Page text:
The Mail on Sunday‘s political editor Simon Walters believes he has been vindicated over his story claiming Lord Justice Leveson threatened to quit over remarks made by Education Secretary Michael Gove.
On Monday Leveson confirmed that he called Cabinet Secretary Jeremy Haywood in February after Gove told reporters his inquiry was having a ‘chilling effect’on free speech.
- November 21, 2017
- June 22, 2017
- June 20, 2017
At no point during his statement did Leveson deny claims he had threatened to resign.
Commenting on Leveson’s ‘rambling statement’in a diary piece in today’s Spectator, Walters said: ‘Yes, he called the Cabinet Secretary; yes, he expressed concern about Gove’s remarks; yes, he said the inquiry would be pointless if that were the government’s view.
‘He does not say: ‘I threatened to quit.’ But judges don’t speak like that, newspapers do, and are entitled to when borne out by the facts.
‘More importantly, No. 10 was convinced of it. My old Mail on Sunday boss Peter Dobbie used to say: ‘Never raise your arm in victory.’ So I resist the temptation.”
Walters said his ‘interrogation’ended with ‘further evidence of the inquiry’s worrying ignorance of Fleet Street”:
‘Leveson asks how headlines are written, seemingly unaware they are composed by sub-editors, not reporters.
‘All Mail on Sunday headlines are composed with very great skill and care, I say.”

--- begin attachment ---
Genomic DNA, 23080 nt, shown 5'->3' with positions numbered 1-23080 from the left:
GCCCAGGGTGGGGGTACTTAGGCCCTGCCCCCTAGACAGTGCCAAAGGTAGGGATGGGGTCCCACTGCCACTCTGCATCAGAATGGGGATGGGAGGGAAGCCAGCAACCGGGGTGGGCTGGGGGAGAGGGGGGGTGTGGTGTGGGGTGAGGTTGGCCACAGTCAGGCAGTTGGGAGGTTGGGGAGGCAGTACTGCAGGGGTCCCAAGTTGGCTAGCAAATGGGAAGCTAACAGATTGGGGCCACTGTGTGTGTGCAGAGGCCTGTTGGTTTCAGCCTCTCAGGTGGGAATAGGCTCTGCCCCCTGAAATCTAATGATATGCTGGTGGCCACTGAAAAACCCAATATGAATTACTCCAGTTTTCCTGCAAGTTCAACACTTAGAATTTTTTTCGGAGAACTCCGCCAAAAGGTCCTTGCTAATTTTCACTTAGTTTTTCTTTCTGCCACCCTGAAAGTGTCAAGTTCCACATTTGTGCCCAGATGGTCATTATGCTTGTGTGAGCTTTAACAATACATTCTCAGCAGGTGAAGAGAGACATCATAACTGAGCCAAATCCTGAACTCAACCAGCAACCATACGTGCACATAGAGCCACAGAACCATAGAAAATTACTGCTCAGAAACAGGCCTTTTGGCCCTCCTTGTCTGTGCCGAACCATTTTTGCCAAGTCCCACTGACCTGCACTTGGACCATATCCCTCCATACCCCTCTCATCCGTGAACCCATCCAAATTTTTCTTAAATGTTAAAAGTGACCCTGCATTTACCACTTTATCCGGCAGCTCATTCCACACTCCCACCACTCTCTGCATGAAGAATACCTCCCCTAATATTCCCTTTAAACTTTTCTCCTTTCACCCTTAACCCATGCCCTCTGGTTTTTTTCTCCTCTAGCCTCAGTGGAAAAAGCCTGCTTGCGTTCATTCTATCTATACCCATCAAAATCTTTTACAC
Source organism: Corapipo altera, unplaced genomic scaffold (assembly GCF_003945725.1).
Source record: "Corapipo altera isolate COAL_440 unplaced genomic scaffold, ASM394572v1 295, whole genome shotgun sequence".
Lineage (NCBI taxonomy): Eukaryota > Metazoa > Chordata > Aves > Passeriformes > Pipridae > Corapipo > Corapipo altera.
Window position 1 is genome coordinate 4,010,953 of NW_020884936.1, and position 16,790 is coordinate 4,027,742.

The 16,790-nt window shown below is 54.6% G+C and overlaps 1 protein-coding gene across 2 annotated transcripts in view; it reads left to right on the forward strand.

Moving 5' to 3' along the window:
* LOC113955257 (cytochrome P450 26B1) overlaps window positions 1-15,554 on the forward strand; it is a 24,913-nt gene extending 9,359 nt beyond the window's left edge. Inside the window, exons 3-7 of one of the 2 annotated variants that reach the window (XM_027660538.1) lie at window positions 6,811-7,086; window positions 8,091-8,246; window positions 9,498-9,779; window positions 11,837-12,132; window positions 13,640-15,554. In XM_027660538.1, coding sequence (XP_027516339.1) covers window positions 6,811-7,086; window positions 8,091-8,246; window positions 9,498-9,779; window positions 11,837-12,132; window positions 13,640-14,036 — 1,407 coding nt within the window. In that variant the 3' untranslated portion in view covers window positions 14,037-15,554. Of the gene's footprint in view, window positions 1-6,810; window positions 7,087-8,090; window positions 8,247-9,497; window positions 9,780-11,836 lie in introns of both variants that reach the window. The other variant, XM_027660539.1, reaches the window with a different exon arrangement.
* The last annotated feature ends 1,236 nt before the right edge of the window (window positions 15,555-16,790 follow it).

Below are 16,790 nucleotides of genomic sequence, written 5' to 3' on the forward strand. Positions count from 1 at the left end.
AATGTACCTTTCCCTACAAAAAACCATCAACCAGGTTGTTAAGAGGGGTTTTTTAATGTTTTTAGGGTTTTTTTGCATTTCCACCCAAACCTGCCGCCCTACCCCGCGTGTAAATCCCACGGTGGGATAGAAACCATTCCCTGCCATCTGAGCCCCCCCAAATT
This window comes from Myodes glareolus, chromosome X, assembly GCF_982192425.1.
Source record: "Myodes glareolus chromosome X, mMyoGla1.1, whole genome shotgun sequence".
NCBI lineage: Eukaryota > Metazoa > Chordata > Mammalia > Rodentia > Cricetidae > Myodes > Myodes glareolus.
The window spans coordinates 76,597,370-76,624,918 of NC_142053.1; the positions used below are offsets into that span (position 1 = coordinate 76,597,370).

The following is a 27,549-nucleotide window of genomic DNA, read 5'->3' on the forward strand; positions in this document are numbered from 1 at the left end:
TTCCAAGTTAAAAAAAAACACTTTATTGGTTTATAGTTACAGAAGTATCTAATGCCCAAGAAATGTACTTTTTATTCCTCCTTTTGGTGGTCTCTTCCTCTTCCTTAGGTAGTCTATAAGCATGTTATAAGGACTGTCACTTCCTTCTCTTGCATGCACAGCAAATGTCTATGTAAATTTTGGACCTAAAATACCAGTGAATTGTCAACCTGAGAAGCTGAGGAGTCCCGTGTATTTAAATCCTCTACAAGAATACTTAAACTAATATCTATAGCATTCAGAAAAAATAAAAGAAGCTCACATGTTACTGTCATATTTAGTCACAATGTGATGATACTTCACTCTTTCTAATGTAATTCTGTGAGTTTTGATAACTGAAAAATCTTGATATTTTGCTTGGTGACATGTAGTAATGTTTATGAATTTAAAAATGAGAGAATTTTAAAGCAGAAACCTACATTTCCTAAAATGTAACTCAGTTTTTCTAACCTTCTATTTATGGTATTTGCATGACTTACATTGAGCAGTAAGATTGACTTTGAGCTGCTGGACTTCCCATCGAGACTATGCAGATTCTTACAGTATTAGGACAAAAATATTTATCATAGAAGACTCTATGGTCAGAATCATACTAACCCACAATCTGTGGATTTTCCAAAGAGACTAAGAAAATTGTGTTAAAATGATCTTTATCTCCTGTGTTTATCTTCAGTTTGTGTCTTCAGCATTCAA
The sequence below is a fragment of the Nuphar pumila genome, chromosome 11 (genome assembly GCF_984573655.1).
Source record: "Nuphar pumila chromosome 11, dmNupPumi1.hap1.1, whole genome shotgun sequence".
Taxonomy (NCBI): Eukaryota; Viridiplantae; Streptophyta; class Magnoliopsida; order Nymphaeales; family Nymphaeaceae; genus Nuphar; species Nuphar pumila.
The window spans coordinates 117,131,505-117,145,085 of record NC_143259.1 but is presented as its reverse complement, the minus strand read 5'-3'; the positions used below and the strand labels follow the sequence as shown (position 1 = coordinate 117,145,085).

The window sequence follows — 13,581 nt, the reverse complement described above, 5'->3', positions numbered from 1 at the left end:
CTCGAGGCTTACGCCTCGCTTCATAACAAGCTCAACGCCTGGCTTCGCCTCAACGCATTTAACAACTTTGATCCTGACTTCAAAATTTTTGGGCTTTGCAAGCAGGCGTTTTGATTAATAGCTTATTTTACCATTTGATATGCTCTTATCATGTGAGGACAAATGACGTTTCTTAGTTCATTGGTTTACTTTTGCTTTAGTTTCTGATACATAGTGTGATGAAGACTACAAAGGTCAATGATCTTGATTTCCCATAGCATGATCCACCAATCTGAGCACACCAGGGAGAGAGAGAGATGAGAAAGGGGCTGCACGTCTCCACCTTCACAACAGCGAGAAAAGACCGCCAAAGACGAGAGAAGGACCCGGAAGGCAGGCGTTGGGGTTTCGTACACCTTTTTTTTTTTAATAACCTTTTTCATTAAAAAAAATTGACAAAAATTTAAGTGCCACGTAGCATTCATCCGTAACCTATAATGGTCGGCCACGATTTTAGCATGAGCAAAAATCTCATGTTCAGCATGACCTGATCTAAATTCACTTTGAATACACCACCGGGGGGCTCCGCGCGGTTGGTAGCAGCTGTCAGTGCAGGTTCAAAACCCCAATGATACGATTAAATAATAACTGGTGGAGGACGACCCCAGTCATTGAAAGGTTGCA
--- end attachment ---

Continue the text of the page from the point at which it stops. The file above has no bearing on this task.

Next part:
Walters also revealed that before his appearance he sat in the inquiry room alongside Channel 4’s Jon Snow, who later went on to launch a stinging attack on Associated Newspapers.
‘We talk about how Channel 4 and the Mail on Sunday led the field in 2005 in breaking the story of the Attorney General’s legal advice on the Iraq war,’said Walter.
‘Yet when Snow takes the stand, he launches into an attack on Associated Newspapers. ‘A powerful contribution,’ says Lord Justice Leveson, approvingly, as Snow makes way for me.”
Five years ago the Mail on Sunday published a story, which it later admitted to be false, in which it accused Snow of having an affair with a writer and smoking cannabis with her.
Snow said the paper’s apology had been a “pathetic” column on page two, before adding: “There is something more insidious about Associated Newspapers and very possibly they will go after me for saying so,” he said, claiming that coverage could be “pernicious and at times mendacious”.
Insiders at Associated were taken by surprise when Snow attacked the papers in his testimony, as he did not do so in his written witness statement.
Snow declined to elaborate on his testimony afterwards or provide specific examples.